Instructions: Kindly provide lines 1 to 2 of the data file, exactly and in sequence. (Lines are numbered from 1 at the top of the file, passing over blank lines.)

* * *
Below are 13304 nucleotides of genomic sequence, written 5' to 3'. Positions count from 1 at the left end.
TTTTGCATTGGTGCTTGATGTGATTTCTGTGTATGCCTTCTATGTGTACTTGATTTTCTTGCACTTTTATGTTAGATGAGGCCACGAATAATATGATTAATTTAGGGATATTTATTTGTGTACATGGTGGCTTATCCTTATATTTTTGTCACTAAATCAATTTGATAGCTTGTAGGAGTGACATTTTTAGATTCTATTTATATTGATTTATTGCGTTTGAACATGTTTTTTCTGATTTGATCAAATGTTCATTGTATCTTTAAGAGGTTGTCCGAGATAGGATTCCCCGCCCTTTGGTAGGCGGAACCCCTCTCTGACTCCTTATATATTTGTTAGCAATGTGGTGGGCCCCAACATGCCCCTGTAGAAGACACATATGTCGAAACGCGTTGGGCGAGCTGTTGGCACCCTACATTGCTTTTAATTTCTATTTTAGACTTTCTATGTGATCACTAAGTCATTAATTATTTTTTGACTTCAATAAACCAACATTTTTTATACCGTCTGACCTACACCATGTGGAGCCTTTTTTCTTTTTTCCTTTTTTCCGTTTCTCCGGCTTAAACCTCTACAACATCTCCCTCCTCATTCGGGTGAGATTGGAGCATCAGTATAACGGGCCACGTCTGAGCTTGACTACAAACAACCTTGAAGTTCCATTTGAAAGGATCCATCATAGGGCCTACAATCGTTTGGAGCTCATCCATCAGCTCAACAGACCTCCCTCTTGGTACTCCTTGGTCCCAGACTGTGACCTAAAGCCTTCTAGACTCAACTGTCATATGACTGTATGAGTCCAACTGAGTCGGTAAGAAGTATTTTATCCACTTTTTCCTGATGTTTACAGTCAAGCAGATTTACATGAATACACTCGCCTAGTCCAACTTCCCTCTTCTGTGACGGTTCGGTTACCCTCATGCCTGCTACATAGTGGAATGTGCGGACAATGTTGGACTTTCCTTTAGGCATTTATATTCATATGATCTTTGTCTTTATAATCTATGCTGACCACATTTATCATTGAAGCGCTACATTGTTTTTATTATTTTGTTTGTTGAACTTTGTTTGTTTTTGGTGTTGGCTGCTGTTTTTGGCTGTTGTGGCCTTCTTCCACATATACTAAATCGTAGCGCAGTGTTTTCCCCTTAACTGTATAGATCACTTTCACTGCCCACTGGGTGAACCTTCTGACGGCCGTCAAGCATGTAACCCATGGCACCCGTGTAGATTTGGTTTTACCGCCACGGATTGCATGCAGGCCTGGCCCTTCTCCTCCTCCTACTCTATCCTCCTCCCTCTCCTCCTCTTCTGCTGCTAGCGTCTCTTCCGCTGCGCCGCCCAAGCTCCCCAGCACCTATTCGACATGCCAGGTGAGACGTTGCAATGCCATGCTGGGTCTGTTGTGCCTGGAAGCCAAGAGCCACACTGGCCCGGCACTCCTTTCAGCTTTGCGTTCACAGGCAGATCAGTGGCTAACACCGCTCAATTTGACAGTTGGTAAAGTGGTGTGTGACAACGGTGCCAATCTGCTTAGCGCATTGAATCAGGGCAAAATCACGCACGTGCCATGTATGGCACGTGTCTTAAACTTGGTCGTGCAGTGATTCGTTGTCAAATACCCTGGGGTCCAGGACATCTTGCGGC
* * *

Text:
Below are 13304 nucleotides of genomic sequence, written 5' to 3'. Positions count from 1 at the left end.
TTTTGCATTGGTGCTTGATGTGATTTCTGTGTATGCCTTCTATGTGTACTTGATTTTCTTGCACTTTTATGTTAGATGAGGCCACGAATAATATGATTAATTTAGGGATATTTATTTGTGTACATGGTGGCTTATCCTTATATTTTTGTCACTAAATCAATTTGATAGCTTGTAGGAGTGACATTTTTAGATTCTATTTATATTGATTTATTGCGTTTGAACATGTTTTTTCTGATTTGATCAAATGTTCATTGTATCTTTAAGAGGTTGTCCGAGATAGGATTCCCCGCCCTTTGGTAGGCGGAACCCCTCTCTGACTCCTTATATATTTGTTAGCAATGTGGTGGGCCCCAACATGCCCCTGTAGAAGACACATATGTCGAAACGCGTTGGGCGAGCTGTTGGCACCCTACATTGCTTTTAATTTCTATTTTAGACTTTCTATGTGATCACTAAGTCATTAATTATTTTTTGACTTCAATAAACCAACATTTTTTATACCGTCTGACCTACACCATGTGGAGCCTTTTTTCTTTTTTCCTTTTTTCCGTTTCTCCGGCTTAAACCTCTACAACATCTCCCTCCTCATTCGGGTGAGATTGGAGCATCAGTATAACGGGCCACGTCTGAGCTTGACTACAAACAACCTTGAAGTTCCATTTGAAAGGATCCATCATAGGGCCTACAATCGTTTGGAGCTCATCCATCAGCTCAACAGACCTCCCTCTTGGTACTCCTTGGTCCCAGACTGTGACCTAAAGCCTTCTAGACTCAACTGTCATATGACTGTATGAGTCCAACTGAGTCGGTAAGAAGTATTTTATCCACTTTTTCCTGATGTTTACAGTCAAGCAGATTTACATGAATACACTCGCCTAGTCCAACTTCCCTCTTCTGTGACGGTTCGGTTACCCTCATGCCTGCTACATAGTGGAATGTGCGGACAATGTTGGACTTTCCTTTAGGCATTTATATTCATATGATCTTTGTCTTTATAATCTATGCTGACCACATTTATCATTGAAGCGCTACATTGTTTTTATTATTTTGTTTGTTGAACTTTGTTTGTTTTTGGTGTTGGCTGCTGTTTTTGGCTGTTGTGGCCTTCTTCCACATATACTAAATCGTAGCGCAGTGTTTTCCCCTTAACTGTATAGATCACTTTCACTGCCCACTGGGTGAACCTTCTGACGGCCGTCAAGCATGTAACCCATGGCACCCGTGTAGATTTGGTTTTACCGCCACGGATTGCATGCAGGCCTGGCCCTTCTCCTCCTCCTACTCTATCCTCCTCCCTCTCCTCCTCTTCTGCTGCTAGCGTCTCTTCCGCTGCGCCGCCCAAGCTCCCCAGCACCTATTCGACATGCCAGGTGAGACGTTGCAATGCCATGCTGGGTCTGTTGTGCCTGGAAGCCAAGAGCCACACTGGCCCGGCACTCCTTTCAGCTTTGCGTTCACAGGCAGATCAGTGGCTAACACCGCTCAATTTGACAGTTGGTAAAGTGGTGTGTGACAACGGTGCCAATCTGCTTAGCGCATTGAATCAGGGCAAAATCACGCACGTGCCATGTATGGCACGTGTCTTAAACTTGGTCGTGCAGTGATTCGTTGTCAAATACCCTGGGGTCCAGGACATCTTGCGGC